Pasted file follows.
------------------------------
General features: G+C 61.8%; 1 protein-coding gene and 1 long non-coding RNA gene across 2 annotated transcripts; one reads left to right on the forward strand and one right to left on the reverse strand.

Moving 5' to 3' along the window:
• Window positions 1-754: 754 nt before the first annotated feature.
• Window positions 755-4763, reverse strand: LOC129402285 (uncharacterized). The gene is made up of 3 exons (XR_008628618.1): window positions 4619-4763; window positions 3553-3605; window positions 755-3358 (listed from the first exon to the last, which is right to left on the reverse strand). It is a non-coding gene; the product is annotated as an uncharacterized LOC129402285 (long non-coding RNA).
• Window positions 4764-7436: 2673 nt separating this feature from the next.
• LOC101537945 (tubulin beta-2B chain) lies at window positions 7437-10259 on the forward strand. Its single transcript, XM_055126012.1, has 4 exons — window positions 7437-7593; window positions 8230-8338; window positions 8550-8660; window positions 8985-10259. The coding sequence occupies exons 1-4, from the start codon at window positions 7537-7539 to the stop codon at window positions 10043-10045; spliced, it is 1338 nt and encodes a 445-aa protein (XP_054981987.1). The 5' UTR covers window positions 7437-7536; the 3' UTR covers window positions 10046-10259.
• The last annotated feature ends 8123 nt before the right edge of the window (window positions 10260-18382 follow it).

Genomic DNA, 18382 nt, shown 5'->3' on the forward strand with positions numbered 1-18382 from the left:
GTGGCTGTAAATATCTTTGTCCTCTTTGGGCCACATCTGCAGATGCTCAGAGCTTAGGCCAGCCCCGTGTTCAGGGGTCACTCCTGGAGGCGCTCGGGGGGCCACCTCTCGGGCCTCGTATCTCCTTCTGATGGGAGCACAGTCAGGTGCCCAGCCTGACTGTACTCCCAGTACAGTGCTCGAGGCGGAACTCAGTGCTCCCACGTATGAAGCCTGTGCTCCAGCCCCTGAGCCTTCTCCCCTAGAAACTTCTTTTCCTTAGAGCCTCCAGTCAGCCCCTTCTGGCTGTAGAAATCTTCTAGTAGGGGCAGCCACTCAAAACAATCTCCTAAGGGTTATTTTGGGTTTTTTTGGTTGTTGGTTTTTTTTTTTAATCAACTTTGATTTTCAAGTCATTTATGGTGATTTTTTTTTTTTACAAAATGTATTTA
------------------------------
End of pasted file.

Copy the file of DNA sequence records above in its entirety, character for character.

General features: G+C 61.8%; 1 protein-coding gene and 1 long non-coding RNA gene across 2 annotated transcripts; one reads left to right on the forward strand and one right to left on the reverse strand.

Moving 5' to 3' along the window:
• Window positions 1-754: 754 nt before the first annotated feature.
• Window positions 755-4763, reverse strand: LOC129402285 (uncharacterized). The gene is made up of 3 exons (XR_008628618.1): window positions 4619-4763; window positions 3553-3605; window positions 755-3358 (listed from the first exon to the last, which is right to left on the reverse strand). It is a non-coding gene; the product is annotated as an uncharacterized LOC129402285 (long non-coding RNA).
• Window positions 4764-7436: 2673 nt separating this feature from the next.
• LOC101537945 (tubulin beta-2B chain) lies at window positions 7437-10259 on the forward strand. Its single transcript, XM_055126012.1, has 4 exons — window positions 7437-7593; window positions 8230-8338; window positions 8550-8660; window positions 8985-10259. The coding sequence occupies exons 1-4, from the start codon at window positions 7537-7539 to the stop codon at window positions 10043-10045; spliced, it is 1338 nt and encodes a 445-aa protein (XP_054981987.1). The 5' UTR covers window positions 7437-7536; the 3' UTR covers window positions 10046-10259.
• The last annotated feature ends 8123 nt before the right edge of the window (window positions 10260-18382 follow it).

Genomic DNA, 18382 nt, shown 5'->3' on the forward strand with positions numbered 1-18382 from the left:
GTGGCTGTAAATATCTTTGTCCTCTTTGGGCCACATCTGCAGATGCTCAGAGCTTAGGCCAGCCCCGTGTTCAGGGGTCACTCCTGGAGGCGCTCGGGGGGCCACCTCTCGGGCCTCGTATCTCCTTCTGATGGGAGCACAGTCAGGTGCCCAGCCTGACTGTACTCCCAGTACAGTGCTCGAGGCGGAACTCAGTGCTCCCACGTATGAAGCCTGTGCTCCAGCCCCTGAGCCTTCTCCCCTAGAAACTTCTTTTCCTTAGAGCCTCCAGTCAGCCCCTTCTGGCTGTAGAAATCTTCTAGTAGGGGCAGCCACTCAAAACAATCTCCTAAGGGTTATTTTGGGTTTTTTTGGTTGTTGGTTTTTTTTTTTAATCAACTTTGATTTTCAAGTCATTTATGGTGATTTTTTTTTTTTACAAAATGTATTTA